The release of the NMAT and UPCAT results led to an avalanche of congratulatory and celebratory posts.
It was difficult to scroll through social media without seeing at least one update about the results — but I’m not complaining! These posts are the small prize they get to enjoy after months of studying and stress.
Unfortunately, a lot of people didn’t see it that way. Those who posted their results were called out for being prideful or unnecessarily “flexing”. Some chose to rain on their parade and claim that their scores didn’t really mean anything — that it’s not as if a test can guarantee success or even aptitude. They cruelly made fun of people and belittled their accomplishments, as if they were in a position to look down on anyone.
Comic by Adam Ellis
These people who made public their results were simply happy about what they were able to reach. People, in general, should never be made to feel ashamed of their efforts. There is absolutely nothing wrong with being proud of one’s own achievements (as long as it was well-earned and not simply handed down to you). We don’t know what these people went through, how much work they put into earning these accolades. The least we can do is allow them the space to acknowledge their efforts.
Then there’s also the issue of these posts perhaps being ‘insensitive’ to those who didn’t do as well. Some insist that publicizing achievements only makes the failures of others hurt worse. That may very well be true, and it may be unfortunate, but it’s not a reason for those who did succeed to pretend they aren’t happy.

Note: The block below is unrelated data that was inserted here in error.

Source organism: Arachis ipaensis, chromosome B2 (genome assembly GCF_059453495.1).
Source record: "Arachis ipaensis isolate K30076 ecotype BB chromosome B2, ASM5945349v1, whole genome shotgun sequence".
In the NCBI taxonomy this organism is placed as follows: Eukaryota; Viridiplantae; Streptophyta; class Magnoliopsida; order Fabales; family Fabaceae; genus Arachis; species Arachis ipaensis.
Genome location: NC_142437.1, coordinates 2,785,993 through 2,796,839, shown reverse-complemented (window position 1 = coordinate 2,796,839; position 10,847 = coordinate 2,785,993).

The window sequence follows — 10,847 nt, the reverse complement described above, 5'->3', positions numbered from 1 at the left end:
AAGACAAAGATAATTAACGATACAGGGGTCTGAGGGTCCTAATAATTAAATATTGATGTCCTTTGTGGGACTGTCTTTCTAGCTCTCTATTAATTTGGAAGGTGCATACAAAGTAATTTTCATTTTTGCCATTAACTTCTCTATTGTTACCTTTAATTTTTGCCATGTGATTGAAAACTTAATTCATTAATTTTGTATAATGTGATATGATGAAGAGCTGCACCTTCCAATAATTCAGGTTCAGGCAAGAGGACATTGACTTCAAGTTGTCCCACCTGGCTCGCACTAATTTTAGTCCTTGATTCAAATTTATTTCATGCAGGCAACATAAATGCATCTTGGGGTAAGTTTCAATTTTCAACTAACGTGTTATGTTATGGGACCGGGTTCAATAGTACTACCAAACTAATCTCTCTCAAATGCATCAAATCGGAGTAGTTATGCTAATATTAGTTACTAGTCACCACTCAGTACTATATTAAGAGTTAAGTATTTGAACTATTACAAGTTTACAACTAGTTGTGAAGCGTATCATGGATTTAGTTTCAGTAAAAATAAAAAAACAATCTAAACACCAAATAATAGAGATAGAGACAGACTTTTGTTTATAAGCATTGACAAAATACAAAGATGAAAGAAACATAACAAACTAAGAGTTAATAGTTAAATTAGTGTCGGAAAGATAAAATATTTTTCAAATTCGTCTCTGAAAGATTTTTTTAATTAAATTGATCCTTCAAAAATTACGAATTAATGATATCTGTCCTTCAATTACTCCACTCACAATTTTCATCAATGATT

It is not their responsibility to take on the burden of everyone’s feelings and sensibilities.
People ought to feel that they can be proud of themselves without diminishing anyone else. Others getting hurt and getting insecure is an inevitability — but it doesn’t mean it’s anyone else’s problem to fix. Our vulnerabilities are our own to take care of. No one should have to make themselves small just so others can feel big.
The point is simple: let’s stop being such haters and allow others to find pride and joy in the things they were able to accomplish, big or small.
What do you think: should people be humble or proud of their achievements?